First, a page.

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Methylene tetrahydrofolate reductase gene polymorphism in Egyptian children with acute lymphoblastic leukemia

Tantawy, Azza AG; El-Bostany, Eman A; Adly, Amira AM; Abou El Asrar, Mohammed; El-Ghouroury, Eman A; Abdulghaffar, Esmat E

Blood Coagulation & Fibrinolysis: January 2010 - Volume 21 - Issue 1 - p 28–34
doi: 10.1097/MBC.0b013e32833135e9

Genetic variations of the enzymes involved in chemotherapy metabolism in cancer patients may play a role in determining relapse and toxicity risks. Methotrexate is a key drug in acute lymphoblastic leukemia (ALL) treatment; it inhibits DNA replication by blocking the conversion of 5,10 methylene tetrahydrofolate to 5-methylene tetrahydrofolate by methylene tetrahydrofolate reductase (MTHFR). MTHFR is central to folate metabolism and has two common functional polymorphisms (C677>T and A1298>C). The present study aimed to assess the prevalence of MTHFR polymorphisms C677>T and A1298>C in Egyptian children with ALL and the relation to the frequency of drug-induced complications and relapse rate. Forty ALL patients were included in the study. They were treated according to modified ALL-BFM 90 protocol, and were followed up for 3.1–6.5 years. The severity and duration of hepatic, mucosal and infectious complications during therapy were reported. MTHFR genotyping was done with a PCR-based restriction fragment length polymorphism assay. The MTHFR C677>T polymorphic allele frequencies were 40, 27.5, and 32.5% for TT, CT, and CC genotypes, respectively among the studied ALL patients. The MTHFR A1298>C polymorphic allele frequencies were 40, 35, and 25% for AA, AC, and CC genotypes, respectively. Methotrexate therapy was significantly associated with increased grade III/IV toxicity in TT genotype: diarrhea in 81.3%, oral mucositis in 81.3%, elevated transaminases in 87.5%, neutropenia in 78.7% compared to values of 7.7, 7.7, 15.3, and 7.7% in CC genotype, respectively (P < 0.0001, P < 0.0001, P < 0.0001, and P = 0.03). The 677 TT genotype was significantly associated with relapse in 5 years in 56.3%, compared to 18.2% in CT and 0% in CC alleles. The overall 5 years survival was significantly lower in 677 TT (50%) compared with CC genotypes (92.3%) (P = 0.001). No significant relation was found between MTHFR A1298C polymorphism and the risks of therapy induced complications or relapse rate in the studied ALL patients. MTHFR TT genotype is significantly associated with increased mucosal and hepatic toxicity during methotrexate therapy as well as increased relapse rate in childhood ALL. Because of the relatively high prevalence of the TT genotype in the studied Egyptian children with ALL, MTHFR gene polymorphisms should be studied in large multicenter studies; and dosage modification of methotrexate in the ALL treatment protocols should be considered based on the MTHFR gene pattern.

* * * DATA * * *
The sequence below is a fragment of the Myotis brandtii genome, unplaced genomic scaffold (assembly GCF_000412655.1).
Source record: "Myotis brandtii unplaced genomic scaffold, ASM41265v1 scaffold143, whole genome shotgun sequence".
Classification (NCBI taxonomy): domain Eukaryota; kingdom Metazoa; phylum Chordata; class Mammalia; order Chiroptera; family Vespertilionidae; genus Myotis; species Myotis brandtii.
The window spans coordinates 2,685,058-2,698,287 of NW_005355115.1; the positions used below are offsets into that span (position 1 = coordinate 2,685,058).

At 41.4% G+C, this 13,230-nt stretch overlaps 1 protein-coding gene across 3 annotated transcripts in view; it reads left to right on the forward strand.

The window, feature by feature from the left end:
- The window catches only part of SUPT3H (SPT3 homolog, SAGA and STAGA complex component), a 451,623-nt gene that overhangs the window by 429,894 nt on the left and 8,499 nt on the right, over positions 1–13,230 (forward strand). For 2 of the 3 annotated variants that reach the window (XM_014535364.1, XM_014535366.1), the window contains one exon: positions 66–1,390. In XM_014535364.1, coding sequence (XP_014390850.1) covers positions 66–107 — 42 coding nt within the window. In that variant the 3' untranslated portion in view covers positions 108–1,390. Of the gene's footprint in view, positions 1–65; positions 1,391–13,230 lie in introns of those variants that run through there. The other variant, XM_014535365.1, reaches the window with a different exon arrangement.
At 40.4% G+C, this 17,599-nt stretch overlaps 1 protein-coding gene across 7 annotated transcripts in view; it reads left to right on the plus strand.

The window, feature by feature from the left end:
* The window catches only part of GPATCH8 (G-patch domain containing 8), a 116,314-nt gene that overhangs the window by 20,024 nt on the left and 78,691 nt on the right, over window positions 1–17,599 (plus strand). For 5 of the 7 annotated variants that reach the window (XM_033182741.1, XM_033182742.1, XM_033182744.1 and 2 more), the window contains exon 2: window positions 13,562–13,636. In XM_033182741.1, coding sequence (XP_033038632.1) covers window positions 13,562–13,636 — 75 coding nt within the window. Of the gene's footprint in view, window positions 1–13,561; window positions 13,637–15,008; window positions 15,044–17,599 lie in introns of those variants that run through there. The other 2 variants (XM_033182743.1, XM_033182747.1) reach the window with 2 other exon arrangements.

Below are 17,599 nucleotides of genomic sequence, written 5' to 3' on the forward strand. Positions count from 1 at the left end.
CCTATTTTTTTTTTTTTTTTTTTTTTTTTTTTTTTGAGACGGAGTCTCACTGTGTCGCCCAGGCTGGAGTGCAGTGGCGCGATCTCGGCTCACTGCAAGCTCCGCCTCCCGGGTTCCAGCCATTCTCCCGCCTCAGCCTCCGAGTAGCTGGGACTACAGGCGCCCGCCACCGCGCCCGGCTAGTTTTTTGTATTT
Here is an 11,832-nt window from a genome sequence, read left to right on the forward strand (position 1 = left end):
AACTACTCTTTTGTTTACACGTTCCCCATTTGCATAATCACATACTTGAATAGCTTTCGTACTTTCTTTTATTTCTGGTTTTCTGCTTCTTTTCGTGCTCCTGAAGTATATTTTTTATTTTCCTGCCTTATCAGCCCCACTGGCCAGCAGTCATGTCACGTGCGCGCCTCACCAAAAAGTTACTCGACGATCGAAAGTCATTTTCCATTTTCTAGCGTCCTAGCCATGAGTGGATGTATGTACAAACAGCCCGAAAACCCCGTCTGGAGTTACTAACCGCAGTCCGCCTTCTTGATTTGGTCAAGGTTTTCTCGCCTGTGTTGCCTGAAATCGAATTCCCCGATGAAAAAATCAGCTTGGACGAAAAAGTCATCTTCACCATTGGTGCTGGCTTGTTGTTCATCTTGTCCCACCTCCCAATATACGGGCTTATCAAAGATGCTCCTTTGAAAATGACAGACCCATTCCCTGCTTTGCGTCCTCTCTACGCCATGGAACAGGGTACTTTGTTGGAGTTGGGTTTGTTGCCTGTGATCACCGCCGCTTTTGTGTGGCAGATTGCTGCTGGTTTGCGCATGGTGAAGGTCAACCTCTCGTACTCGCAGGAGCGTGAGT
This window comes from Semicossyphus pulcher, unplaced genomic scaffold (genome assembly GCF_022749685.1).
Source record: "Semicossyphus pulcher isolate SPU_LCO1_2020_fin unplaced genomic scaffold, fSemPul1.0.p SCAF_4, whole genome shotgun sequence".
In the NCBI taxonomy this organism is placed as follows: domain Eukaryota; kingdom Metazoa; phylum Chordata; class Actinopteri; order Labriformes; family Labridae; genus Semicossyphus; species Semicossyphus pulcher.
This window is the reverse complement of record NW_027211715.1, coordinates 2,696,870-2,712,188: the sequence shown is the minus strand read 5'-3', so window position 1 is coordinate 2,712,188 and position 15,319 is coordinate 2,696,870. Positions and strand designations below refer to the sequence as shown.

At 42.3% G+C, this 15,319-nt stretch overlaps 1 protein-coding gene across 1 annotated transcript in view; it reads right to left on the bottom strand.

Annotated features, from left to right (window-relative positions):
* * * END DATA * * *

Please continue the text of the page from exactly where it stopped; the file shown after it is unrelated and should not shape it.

aPediatric Department, Faculty of Medicine, Ain Shams University, Egypt

bPediatric and Clinical Pathology Departments, Egypt

cNational Research Center, Cairo, Egypt

Received 29 May, 2008

Revised 20 July, 2009

Accepted 24 July, 2009

Correspondence to Dr Eman A. El-Ghouroury, MD, National Research Center, Cairo, Egypt E-mail:

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